How to make a quilted jacket with no quilting background, a secondhand book and lots of research…
You may follow me on Instagram and see I recently embarked on a labour intensive quilt project with the ambition of creating myself a dreamy dessert-inspired quilted jacket.
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My partner and I have just recently moved to Christchurch, New Zealand where it gets super cold. So this seemed like an appropriate project to embark on.
I am so excited to share that I have finally finished my quilted jacket and I’m so pleased with how it turned out.
After seeing so many beautiful quilt coats from the likes of Julia O’roke and Sea I needed to jump on the bandwagon and make my own.
Because I live in little ole New Zealand finding a pre-loved vintage quilt made by someones loving grandma in the 1900’s just wasn’t going to happen for me.
So my next best option was pre-loved quilting books. After hunting down a few excellent books I started to plan my quilt design and fabrics.
You can find so many second hand quilting books or magazines that are filled with pages of information.
Check out Ebay, Etsy or your local thrift shops before buying any new items – you’ll be surprised by what you can find!
Planning the Quilt Pattern and Fabrics
When I am trying a new craft I love to get onto Pinterest and Instagram to research. I have always loved cottage country quilts and the cosy feeling they bring to a home.
Instagram is where I discovered the lovely Sara from Farm and Folk who is an incredibly talented quilt maker.
She really inspired me to try out quilt making and to look into natural dyeing. Following her recommendations, I purchased the supplies below to make my quilted jacket.
- 2-3m linen
- 1m floral cotton
- A secondhand men’s shirt
- 2m linen for lining (I used linen that I naturally dyed with avocado skins and pips)
- Olympus 100% cotton Sashiko thread
- Olympus Sashiko needles
- Jacket pattern – I used the All Well Cardigan Coat hacked into the Simple Collar version
I found a shell/beige coloured linen that I loved for the main colour of this quilted jacket. I then matched it with a turquoise blue floral cotton and an old blue/white striped shirt that I found in a thrift shop for $2.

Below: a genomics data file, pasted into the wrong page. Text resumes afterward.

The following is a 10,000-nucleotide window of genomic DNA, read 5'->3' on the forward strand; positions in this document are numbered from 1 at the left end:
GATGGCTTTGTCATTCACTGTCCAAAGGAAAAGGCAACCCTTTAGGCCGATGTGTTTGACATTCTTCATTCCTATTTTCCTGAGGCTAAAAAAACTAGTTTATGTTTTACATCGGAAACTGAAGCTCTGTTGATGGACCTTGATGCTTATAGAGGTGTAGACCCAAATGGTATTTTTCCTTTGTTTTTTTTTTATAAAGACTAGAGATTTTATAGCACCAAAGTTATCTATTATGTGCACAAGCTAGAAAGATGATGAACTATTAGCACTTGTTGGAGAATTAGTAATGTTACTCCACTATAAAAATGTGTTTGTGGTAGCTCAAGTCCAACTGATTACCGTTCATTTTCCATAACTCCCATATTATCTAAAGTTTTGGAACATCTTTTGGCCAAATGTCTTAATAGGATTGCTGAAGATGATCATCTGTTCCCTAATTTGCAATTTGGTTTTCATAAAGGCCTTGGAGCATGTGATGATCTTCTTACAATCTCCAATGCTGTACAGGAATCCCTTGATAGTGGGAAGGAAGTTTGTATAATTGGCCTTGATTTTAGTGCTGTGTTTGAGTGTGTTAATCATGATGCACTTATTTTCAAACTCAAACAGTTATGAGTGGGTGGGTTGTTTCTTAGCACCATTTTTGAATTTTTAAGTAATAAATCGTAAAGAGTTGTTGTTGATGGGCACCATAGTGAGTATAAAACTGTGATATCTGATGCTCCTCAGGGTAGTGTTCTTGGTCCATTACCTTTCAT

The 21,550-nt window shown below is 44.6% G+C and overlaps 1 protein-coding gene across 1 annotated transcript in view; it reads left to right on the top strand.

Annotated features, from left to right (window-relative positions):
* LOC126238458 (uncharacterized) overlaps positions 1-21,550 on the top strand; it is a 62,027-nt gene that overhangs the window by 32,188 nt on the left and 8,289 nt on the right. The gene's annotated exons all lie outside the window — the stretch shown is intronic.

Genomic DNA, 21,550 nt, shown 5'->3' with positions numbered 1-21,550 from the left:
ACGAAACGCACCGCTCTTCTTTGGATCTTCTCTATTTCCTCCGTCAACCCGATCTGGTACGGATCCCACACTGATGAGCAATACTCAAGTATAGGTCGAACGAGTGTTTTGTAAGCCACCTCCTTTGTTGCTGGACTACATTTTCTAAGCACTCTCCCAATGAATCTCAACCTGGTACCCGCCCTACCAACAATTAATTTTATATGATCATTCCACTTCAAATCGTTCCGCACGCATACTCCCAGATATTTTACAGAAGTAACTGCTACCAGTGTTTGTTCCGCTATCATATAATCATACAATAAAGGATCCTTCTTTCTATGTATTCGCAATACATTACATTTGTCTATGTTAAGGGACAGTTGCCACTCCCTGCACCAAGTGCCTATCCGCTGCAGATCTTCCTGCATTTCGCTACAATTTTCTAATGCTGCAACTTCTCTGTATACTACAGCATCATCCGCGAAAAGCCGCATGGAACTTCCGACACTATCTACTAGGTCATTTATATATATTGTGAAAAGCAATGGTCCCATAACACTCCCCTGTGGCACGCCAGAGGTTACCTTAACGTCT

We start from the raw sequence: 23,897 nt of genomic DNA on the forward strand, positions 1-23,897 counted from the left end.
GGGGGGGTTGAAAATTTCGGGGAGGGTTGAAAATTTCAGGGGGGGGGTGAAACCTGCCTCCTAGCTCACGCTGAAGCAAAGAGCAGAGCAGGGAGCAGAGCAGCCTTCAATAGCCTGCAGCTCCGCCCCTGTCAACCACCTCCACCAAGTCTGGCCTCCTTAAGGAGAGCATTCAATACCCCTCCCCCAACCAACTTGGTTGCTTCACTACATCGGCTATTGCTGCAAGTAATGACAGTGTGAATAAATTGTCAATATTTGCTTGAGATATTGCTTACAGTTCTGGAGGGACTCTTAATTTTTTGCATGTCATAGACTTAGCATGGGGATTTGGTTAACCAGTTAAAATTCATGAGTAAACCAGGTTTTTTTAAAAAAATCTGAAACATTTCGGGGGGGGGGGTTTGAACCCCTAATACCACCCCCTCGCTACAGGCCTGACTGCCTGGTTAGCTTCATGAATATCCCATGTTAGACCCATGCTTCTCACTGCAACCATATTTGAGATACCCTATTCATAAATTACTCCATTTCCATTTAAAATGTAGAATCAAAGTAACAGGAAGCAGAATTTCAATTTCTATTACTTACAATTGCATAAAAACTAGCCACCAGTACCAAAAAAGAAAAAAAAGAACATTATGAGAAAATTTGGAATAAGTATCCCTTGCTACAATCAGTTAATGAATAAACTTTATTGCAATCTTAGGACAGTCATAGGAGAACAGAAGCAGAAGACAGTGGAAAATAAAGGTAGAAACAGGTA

After lots of procrastination, I have finally decided to line my quilted jacket with some hand-dyed linen.
I created my own soy milk mordant to soak my linen fabric in before naturally dyeing the fabric. You can learn more about my method here if you are interested.
How to Make a Quilted Jacket
Step 1: Plan the Quilt Pattern
This step is so important as you want to like the pattern before starting a labour intensive project like this one! I used a really great vintage book that has scannable pattern template pages.
I settled on using a traditional sawtooth pattern.
Once the pattern is decided on you want to plan out your fabrics by colouring in the printed pattern or by making some samples with fabric. This is how you will determine which fabric works best for you.
I decided on using the plain linen as the inner squares and the borders. Then I used the stripe and floral as the triangular shapes and the outer border squares.
It’s also important to consider sizing too. How big or small do you want to make the quilt tiles. The smaller they are the more cutting and sewing required of you.
Take your time to plan and get things how you love them because this will be what your quilted jacket becomes.
Step 2: Start cutting out the fabrics